Safety Tips: Power Tools (Electric)
According to the U.S. Consumer Product Safety Commission (CPSC), top electrical safety hazards include electrical fires caused by aging wiring and misuse of surge suppressors, and electrocutions from wiring systems and large appliances. Electricity causes more than 40,000 fires ever year in the United States, resulting in hundreds of injuries and deaths.
- Insulation is a primary protection against electric shock, but it can get worn or cracked. Inspect it regularly. Look for frayed cords on power tools.
- Replace damaged electrical equipment or have it repaired at an authorized repair center. Replace frayed cords, broken plugs or cracks that could cause hazards; cut and throw out damaged cords.
- Plug grounded (3-wire) tools only into grounded outlets.
- Don’t pick up power tools by their power cords.
- Read and obey all signs and posted warnings. Don’t let these important sources of information become an unnoticed part of the landscape.
- Don’t work with electricity in the rain. Use ground fault circuit interrupter (GFCI) protection when working where water is near electricity, in areas such your kitchen, laundry room, bathroom or outdoors, to protect against electric shock.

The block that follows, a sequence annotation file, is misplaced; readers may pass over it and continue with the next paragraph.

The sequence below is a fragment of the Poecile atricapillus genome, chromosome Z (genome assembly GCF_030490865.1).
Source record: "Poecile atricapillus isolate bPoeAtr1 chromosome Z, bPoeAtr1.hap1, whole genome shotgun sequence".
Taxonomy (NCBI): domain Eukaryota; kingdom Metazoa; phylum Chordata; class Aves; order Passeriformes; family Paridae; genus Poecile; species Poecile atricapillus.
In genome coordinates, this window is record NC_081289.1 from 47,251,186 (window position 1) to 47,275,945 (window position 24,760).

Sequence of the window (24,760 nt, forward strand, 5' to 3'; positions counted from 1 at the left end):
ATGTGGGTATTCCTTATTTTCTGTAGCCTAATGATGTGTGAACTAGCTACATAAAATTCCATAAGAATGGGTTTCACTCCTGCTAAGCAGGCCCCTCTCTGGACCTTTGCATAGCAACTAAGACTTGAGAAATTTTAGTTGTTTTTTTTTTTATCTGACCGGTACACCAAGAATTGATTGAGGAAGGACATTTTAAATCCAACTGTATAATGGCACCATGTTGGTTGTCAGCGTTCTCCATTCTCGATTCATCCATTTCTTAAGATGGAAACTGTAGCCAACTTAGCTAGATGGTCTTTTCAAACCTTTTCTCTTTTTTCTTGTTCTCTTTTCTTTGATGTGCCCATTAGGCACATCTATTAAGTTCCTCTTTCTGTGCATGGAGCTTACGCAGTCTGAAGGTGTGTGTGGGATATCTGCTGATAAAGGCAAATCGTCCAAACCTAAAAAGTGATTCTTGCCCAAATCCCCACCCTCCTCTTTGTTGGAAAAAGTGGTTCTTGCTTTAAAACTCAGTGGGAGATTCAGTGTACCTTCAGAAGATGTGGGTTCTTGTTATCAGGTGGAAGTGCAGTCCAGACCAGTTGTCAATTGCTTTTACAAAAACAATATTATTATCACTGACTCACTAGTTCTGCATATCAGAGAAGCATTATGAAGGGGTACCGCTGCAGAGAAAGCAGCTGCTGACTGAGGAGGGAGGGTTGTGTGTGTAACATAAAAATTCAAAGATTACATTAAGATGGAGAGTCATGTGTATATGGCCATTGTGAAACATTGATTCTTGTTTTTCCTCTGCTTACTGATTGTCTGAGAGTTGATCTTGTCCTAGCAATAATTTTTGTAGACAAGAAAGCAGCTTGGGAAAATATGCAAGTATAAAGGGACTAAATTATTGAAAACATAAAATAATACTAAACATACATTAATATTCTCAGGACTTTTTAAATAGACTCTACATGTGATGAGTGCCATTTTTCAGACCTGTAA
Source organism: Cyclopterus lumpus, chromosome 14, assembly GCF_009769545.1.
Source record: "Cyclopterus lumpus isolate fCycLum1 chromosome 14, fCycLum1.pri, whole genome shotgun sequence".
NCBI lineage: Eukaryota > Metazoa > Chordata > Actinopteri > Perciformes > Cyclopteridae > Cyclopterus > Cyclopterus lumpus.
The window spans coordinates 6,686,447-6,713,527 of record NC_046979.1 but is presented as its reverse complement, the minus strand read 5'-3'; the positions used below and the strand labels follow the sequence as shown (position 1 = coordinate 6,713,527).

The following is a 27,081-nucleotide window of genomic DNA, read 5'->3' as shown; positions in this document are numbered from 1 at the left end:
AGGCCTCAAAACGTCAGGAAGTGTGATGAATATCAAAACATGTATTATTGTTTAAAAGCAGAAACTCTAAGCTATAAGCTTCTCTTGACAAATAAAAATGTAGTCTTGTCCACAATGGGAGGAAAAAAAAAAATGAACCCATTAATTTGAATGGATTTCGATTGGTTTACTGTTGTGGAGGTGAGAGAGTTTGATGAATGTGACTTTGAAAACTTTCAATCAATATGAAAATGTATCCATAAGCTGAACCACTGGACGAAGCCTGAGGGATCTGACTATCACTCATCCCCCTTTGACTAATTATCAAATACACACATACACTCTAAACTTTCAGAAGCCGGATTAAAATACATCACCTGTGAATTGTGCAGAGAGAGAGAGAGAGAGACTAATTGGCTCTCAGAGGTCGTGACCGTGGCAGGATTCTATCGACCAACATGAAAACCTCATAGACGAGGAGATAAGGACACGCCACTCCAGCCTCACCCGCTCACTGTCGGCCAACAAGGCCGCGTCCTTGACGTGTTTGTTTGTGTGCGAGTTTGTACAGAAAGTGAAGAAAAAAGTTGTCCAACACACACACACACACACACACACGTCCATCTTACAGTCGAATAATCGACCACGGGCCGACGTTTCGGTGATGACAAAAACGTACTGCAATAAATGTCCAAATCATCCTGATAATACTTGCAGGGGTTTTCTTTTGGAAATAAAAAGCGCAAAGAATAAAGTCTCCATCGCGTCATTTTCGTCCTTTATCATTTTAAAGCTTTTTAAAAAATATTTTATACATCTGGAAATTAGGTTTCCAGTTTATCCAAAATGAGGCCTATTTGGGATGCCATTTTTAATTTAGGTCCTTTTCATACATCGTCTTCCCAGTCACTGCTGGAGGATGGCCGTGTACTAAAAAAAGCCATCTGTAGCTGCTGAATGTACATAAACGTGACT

- Leave technical, complicated or confusing tasks involving electricity to electricians and other specialists. A little knowledge can definitely be a dangerous thing when it comes to wiring, troubles hooting and repairing electrical devices and circuits.
- Use a wood or fiberglass ladder if you are working with or around electricity.
- If you are working with someone who gets shocked, first make sure you shut down the source of the current. If the victim appears to still be touching the source of the shock, move him or her away using something make of wood or plastic.
- Make sure that all appliances and equipment are approved by an independent testing laboratory, such as Underwriters Laboratories (UL).
- For appliances and equipment, follow the manufacturer’s instructions.
- When using a generator, plug appliances directly into the generator or use a heavy duty outdoor-rated extension cord that is free of cuts and tears and has a 3-prong plug.
- Make sure power strips and surge suppressors are designed to handle the loads for their intended use. Don’t overload circuits by plugging too many items into the same outlet.